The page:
Deleting unwanted EFS files with a Lambda function

The Scenario

A student once wrote some amazing code. It was producing high quality data, but it was leaving behind unwanted files on the attached EFS access point. The AWS Lambda function with the code packaged into a Docker container via ECR. And, we didn’t quite have access to the code.

The Solution

Until we can fix the code, our solution was to trigger a new Lambda function that would delete all the unwanted files from EFS. Since our uneditable code was running every hour, we could trigger this new Lambda function to run immediately afterward. Here’s a super simple walkthrough at the AWS Console. DevOps gurus can probably do this faster with Terraform or CloudFormation, and if you are one of these people, hit us up with that script!

Gather Necessary Information

To start, we’ll need some information about our EFS access point to ensure a smooth configuration of our new Lambda function. In the AWS console,

A listing of File Systems from Elastic File System.
The Access Point for my EFS file system.
The availability zones, Subnet IDs and Security groups for my EFS file system.
The AWS VPC Service
The Security groups section of the VPC service.
Lookup the VPC ID associated to our security group IDs.

Create a new Lambda function

In the AWS console, go to Lambda and click ‘Create Function’. For the parameters, I entered the following:

  1. Author from scratch
  2. Function name: cleanup-efs
  3. Runtime: Python 3.8
  4. Architecture: x86_64
  5. Execution role: Create a new role with basic Lambda permissions
  6. Click: Create function
Steps 1–4. Creating a new Lambda function
Step 5 . Creating a new Lambda function — Create a new IAM role

Configure the Lambda function

Before we write the code, let’s configure the Lambda function with the appropriate EFS access point, VPC, and IAM privileges to complete the job. Immediately, after creating the function, click the Configuration tab.

The configuration tab for your new lambda function.
The role that was created from Step 5. Click this Role name to edit the permissions.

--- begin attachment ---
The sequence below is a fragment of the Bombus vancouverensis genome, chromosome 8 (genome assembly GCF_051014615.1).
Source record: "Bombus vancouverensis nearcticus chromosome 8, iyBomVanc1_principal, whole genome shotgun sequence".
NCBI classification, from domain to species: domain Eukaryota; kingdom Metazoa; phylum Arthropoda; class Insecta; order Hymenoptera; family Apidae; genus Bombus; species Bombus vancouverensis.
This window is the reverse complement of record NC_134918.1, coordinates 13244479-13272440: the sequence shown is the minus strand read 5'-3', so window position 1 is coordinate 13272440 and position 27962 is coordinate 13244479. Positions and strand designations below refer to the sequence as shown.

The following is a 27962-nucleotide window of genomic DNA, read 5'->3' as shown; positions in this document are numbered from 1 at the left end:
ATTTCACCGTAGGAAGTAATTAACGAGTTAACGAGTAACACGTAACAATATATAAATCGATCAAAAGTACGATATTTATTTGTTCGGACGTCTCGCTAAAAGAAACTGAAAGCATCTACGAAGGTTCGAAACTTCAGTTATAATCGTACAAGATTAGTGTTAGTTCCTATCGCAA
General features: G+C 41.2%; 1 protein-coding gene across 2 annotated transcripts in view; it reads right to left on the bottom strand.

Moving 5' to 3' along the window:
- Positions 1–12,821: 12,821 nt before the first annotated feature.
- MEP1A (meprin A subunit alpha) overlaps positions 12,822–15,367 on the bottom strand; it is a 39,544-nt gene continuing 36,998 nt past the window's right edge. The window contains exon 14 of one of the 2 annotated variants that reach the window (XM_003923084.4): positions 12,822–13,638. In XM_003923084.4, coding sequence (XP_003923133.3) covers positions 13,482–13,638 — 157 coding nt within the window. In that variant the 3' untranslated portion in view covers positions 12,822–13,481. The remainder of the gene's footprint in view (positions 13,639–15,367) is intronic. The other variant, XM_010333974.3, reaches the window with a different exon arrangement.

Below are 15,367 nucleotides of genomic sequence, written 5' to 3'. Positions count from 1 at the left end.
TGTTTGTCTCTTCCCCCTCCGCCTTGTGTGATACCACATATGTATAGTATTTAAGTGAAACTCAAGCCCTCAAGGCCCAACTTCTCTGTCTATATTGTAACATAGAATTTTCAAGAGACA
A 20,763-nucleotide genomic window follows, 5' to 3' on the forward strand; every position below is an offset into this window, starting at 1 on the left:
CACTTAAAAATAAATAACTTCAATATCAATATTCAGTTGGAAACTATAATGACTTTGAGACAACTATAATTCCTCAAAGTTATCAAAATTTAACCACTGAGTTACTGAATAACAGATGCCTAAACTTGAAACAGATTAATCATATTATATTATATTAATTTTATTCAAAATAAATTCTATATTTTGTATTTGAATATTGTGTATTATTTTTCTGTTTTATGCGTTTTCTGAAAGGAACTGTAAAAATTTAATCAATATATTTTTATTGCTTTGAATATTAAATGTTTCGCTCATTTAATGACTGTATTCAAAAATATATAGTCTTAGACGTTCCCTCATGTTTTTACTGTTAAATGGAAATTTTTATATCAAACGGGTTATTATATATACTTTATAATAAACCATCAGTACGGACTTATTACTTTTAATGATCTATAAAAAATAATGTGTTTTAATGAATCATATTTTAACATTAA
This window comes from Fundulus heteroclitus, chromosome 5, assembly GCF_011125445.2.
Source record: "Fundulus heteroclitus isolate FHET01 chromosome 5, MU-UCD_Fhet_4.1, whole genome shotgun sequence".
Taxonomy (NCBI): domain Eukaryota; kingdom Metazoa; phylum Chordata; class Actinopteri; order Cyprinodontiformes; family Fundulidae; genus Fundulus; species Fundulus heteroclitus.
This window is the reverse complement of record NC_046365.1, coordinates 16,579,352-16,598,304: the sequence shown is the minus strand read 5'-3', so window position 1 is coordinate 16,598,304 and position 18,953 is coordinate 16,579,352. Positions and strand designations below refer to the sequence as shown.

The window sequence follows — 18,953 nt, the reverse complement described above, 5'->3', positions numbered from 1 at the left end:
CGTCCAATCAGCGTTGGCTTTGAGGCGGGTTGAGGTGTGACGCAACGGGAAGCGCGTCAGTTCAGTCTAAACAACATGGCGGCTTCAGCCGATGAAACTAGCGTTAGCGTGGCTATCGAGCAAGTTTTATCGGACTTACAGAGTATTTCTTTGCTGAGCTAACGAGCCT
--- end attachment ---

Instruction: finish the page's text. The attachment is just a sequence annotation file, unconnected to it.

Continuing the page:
Configure the Lambda’s Execution Role

Clicking the Role name will take you to IAM > Roles where you can begin editing the permissions your Lambda function will need. Here you should already see one attached Permission Policy that starts with “AWSLambdaBasicExecutionRole-”.

Allow our Lambda to mount our EFS access point.

1. From the Role page, click Add permissions, and in the dropdown select Attach policies.

Searching for the AWS managed policy “AWSLambdaVPCAccessExecutionRole”
Selecting the ‘AWSLambdaVPCAccessExecutionRole’. Click ‘Attach policies’ to apply it to our role.

Allow our Lambda read/write access our EFS access point.

1. From the Role page, click Add permissions, and in the dropdown select Create inline policy.

The JSON tab from the Create policy page.
{
"Version": "2012-10-17",
"Statement": [
{
"Effect": "Allow",
"Action": [
"elasticfilesystem:ClientRootAccess",
"elasticfilesystem:ClientWrite",
"elasticfilesystem:ClientMount"
],
"Resource": "*"
}
]
}

Configure the Lambda’s VPC

From your Lambda function’s overview page, click the VPC section under the Configuration tab.

The VPC configuration for our Lambda function.

Configure the Lambda’s File system

Now that we have a VPC setup for our Lambda function, we can now provide our function with the EFS access point. From your Lambda function’s overview page, click the File system section under the Configuration tab.

  1. Click Add file system to setup the EFS access point.
  2. Select the EFS file system. Then, select the Access point containing the files to be removed.
  3. Finally, determine a file system path to mount your EFS access point to for your Lambda code to use. For this example, I made my mount point: /mnt/test-data which we will use inside our code.
  4. Click Save.
Telling Lambda the path to mount the specified EFS file system access point to.

Write the Lambda function code

From your Lambda function’s overview page, click the Code tab.

The Code tab for your Lambda function.
import json
import logging
import os
logger = logging.getLogger()
logger.setLevel(logging.INFO)
print('Loading function')def lambda_handler(event, context):

basepath = '/mnt/test-data'
files = []
directories = []
for root, dirs, files in os.walk(basepath):
for dir in dirs:
dirpath = os.path.join(root, dir)
logger.info("Found directory: " + dirpath)
directories.append(dirpath)

for name in files:
filepath = os.path.join(root, name)
if filepath not in files:
files.append(filepath)
os.remove(filepath)
logger.info("Removed file: " + filepath)
directories.reverse()

for directory in directories:
os.rmdir(directory)
logger.info("Removed directory: " + directory)

return {
'statusCode': 200,
'body': files
}
Click Deploy.

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Adam Shepherd

Adam Shepherd

1 Follower

Works in technology at the Woods Hole Oceanographic Institution. Most interested in Knowledge Graphs. Desperately trying to figure out cloud computing.